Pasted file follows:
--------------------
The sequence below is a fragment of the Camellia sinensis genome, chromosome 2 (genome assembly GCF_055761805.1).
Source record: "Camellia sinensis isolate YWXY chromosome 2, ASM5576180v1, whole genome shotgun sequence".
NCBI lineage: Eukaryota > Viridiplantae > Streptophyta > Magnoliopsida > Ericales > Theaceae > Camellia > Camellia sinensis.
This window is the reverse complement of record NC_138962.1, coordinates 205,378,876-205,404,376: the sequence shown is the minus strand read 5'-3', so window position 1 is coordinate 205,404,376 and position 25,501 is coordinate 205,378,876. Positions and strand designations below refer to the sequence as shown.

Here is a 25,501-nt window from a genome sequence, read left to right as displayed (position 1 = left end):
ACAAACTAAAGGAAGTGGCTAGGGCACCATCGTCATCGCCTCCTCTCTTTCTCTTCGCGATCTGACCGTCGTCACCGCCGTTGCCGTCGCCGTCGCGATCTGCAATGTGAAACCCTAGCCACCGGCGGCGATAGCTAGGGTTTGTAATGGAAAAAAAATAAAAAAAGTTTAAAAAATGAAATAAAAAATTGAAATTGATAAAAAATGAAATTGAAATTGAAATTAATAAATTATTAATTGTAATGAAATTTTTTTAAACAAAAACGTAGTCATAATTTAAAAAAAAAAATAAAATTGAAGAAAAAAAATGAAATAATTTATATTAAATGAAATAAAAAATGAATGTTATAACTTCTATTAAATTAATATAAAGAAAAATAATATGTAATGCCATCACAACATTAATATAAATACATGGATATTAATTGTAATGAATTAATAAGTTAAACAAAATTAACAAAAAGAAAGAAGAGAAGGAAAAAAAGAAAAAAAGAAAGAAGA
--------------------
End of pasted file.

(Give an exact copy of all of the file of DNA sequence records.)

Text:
The sequence below is a fragment of the Camellia sinensis genome, chromosome 2 (genome assembly GCF_055761805.1).
Source record: "Camellia sinensis isolate YWXY chromosome 2, ASM5576180v1, whole genome shotgun sequence".
NCBI lineage: Eukaryota > Viridiplantae > Streptophyta > Magnoliopsida > Ericales > Theaceae > Camellia > Camellia sinensis.
This window is the reverse complement of record NC_138962.1, coordinates 205,378,876-205,404,376: the sequence shown is the minus strand read 5'-3', so window position 1 is coordinate 205,404,376 and position 25,501 is coordinate 205,378,876. Positions and strand designations below refer to the sequence as shown.

Here is a 25,501-nt window from a genome sequence, read left to right as displayed (position 1 = left end):
ACAAACTAAAGGAAGTGGCTAGGGCACCATCGTCATCGCCTCCTCTCTTTCTCTTCGCGATCTGACCGTCGTCACCGCCGTTGCCGTCGCCGTCGCGATCTGCAATGTGAAACCCTAGCCACCGGCGGCGATAGCTAGGGTTTGTAATGGAAAAAAAATAAAAAAAGTTTAAAAAATGAAATAAAAAATTGAAATTGATAAAAAATGAAATTGAAATTGAAATTAATAAATTATTAATTGTAATGAAATTTTTTTAAACAAAAACGTAGTCATAATTTAAAAAAAAAAATAAAATTGAAGAAAAAAAATGAAATAATTTATATTAAATGAAATAAAAAATGAATGTTATAACTTCTATTAAATTAATATAAAGAAAAATAATATGTAATGCCATCACAACATTAATATAAATACATGGATATTAATTGTAATGAATTAATAAGTTAAACAAAATTAACAAAAAGAAAGAAGAGAAGGAAAAAAAGAAAAAAAGAAAGAAGA